Life was just dandy for Nora McInerny Purmort until she turned 27. Sure, she was jumping from job to job, but she had an amazing boyfriend, who would soon become her fiancé...after he was diagnosed with a rare form of brain cancer. I know--womp, womp, right? But that's the thing--Nora and Aaron didn't let this tragic news get them down. Instead, they proceeded to pack a happy lifetime into the three short years they ended up having together. Ms. Purmort's candid and surprisingly hilarious memoir, It's Okay to Laugh, reminds of how we should embrace our one wild and precious life, despite the lemons it inevitably deals.
The thing about Terrible Things is that they always happen to someone else. They are things that happen to your friend’s friend’s dentist, your roommate’s cousin’s coworker, your mom’s boyfriend’s daughter. Until they happen to you.
I get it, because until I was 27, nothing had happened to me. My life, aside from manageable adult acne and a struggle with finding a pair of skinny jeans to fit my calves, had been pretty easy up until that point.
So I wasn’t exactly prepared when my totally healthy, handsome boyfriend of a year had a seizure that turned out to be a brain tumor that ended up being stage IV brain cancer. This wasn’t my life, wiping crusted blood from the STAPLES in my boyfriend’s head. This wasn’t my life, meeting with an oncologist and nodding along to works like “radiation mask” and “glioblastoma multiforme.” My life was a pretty easy job in advertising, a little house we’d just moved into together, a dumb dog who barked at me if I wore a baseball cap, a boy I planned to marry.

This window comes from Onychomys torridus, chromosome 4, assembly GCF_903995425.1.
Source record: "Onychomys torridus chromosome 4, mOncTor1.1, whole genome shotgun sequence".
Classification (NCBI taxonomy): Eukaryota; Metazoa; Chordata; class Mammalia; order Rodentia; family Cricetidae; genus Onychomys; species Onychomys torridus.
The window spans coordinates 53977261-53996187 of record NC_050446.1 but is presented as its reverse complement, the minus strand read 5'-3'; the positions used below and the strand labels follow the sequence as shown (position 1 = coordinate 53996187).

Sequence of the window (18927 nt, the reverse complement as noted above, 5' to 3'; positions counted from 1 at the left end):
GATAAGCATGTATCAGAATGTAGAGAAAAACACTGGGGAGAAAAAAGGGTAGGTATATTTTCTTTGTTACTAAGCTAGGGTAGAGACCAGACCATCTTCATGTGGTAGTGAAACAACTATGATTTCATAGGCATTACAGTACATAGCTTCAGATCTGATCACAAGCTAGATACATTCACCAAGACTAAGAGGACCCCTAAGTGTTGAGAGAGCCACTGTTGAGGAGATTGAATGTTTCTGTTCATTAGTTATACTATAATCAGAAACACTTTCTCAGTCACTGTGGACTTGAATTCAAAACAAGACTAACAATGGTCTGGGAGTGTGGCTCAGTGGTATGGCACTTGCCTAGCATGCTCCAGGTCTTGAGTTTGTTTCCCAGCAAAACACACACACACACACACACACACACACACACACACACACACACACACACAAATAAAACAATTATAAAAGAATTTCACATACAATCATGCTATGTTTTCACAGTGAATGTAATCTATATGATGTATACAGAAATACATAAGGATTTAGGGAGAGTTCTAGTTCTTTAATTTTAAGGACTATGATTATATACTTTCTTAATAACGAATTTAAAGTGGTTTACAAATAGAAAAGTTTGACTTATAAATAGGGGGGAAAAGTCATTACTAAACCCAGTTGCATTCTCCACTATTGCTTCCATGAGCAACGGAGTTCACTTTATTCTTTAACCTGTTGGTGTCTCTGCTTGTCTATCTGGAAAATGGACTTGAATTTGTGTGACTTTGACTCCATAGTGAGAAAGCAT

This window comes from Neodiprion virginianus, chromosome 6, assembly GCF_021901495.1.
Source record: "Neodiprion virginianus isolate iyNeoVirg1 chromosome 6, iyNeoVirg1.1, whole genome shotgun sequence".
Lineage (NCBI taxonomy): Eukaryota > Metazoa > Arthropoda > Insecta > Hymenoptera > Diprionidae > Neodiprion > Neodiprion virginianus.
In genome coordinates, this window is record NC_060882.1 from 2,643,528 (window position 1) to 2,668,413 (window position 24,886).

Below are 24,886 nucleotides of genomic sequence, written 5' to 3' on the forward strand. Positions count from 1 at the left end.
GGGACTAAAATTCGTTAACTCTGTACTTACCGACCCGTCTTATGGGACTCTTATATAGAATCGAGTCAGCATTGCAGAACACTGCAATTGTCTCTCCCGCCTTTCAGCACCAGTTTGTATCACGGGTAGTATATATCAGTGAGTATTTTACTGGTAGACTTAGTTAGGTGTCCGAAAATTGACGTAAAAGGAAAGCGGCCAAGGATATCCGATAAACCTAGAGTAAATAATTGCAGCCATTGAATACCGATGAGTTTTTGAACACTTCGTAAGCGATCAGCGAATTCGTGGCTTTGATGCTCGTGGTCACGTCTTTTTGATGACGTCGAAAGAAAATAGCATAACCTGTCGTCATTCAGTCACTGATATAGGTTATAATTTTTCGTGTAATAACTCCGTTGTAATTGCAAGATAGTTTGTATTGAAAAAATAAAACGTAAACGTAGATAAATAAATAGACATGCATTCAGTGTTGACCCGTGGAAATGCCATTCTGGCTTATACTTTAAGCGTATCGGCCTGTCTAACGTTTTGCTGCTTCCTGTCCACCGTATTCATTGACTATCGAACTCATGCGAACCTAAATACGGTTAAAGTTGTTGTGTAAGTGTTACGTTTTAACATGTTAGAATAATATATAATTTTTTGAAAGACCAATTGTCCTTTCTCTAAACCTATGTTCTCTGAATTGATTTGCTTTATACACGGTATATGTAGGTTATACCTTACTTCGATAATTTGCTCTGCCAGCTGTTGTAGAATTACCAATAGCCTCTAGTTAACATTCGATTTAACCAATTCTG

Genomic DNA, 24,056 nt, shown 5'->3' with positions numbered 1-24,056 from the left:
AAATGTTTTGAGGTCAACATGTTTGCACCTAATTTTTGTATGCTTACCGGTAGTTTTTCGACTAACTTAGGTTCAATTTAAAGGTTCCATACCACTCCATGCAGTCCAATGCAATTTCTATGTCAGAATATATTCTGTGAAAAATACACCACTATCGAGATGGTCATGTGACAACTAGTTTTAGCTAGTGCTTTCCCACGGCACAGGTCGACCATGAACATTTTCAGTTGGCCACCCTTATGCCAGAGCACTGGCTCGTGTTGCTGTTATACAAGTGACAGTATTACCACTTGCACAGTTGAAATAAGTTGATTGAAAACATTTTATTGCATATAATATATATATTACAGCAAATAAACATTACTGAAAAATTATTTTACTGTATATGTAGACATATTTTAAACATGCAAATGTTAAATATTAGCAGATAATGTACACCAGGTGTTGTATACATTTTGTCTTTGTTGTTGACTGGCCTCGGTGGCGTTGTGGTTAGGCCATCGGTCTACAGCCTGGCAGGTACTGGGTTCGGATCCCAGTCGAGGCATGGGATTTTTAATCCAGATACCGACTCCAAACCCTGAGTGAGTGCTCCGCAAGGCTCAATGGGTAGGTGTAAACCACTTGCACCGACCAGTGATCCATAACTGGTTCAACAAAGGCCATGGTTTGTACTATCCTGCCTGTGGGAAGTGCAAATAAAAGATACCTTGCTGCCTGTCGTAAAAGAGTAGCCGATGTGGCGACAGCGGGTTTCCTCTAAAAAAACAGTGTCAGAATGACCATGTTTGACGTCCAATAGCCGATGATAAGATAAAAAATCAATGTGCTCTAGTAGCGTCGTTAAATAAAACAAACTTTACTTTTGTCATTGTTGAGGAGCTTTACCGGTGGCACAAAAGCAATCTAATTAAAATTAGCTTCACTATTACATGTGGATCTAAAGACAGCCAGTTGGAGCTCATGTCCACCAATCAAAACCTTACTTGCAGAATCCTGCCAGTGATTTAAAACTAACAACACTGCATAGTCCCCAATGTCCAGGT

All of this other stuff? It was a rude interruption, and I needed for it to be over.
Nope. As most adults know, life doesn’t actually work that way. And the terrible things are as much a part of your life as the great things.
We know it, cognitively, that life isn’t fair. But we also sort of believe that the rules don’t apply to us, that if we live our lives well, if we’re really good, we can get through life without any interruptions to our regularly scheduled happiness.
But the statistics are against us: our loved ones have a 100% chance of dying. And shit happens every day. The one sure thing in life is that something terrible is going to happen to you.
And I don’t mean that as a bummer. I mean it as a pep talk. Aaron and I had a really, really good life together, even if it was way too short. We had a three-year marriage that was the definition of “better or worse, sickness and health, ‘til death do us part.” We made a beautiful child. We saw Beyonce and Bruce Springsteen in concert. And we also went through two brain surgeries, a miscarriage, a billion chemo and radiation appointments, ambulance rides through rush hour traffic, seizures at the dinner table.
You know what that is? It’s life. All of it. And even though the weddings and babies and Beyonce concerts are way more Instagram-friendly, it’s all worth keeping your eyes open for.
I was lucky to have had 27 years of unremarkable, unremitting pleasantness. But I’m lucky now, too. Because I got to fall in love so deeply. Because I was able to see my person to the edge of this world and into the next. Because the Internet brought me hundreds and hundreds of people who saw my Terrible Thing and said, “it happened to me, too, here is a virtual hug.” Because all of the darkness helped me appreciate the light when I saw it again.
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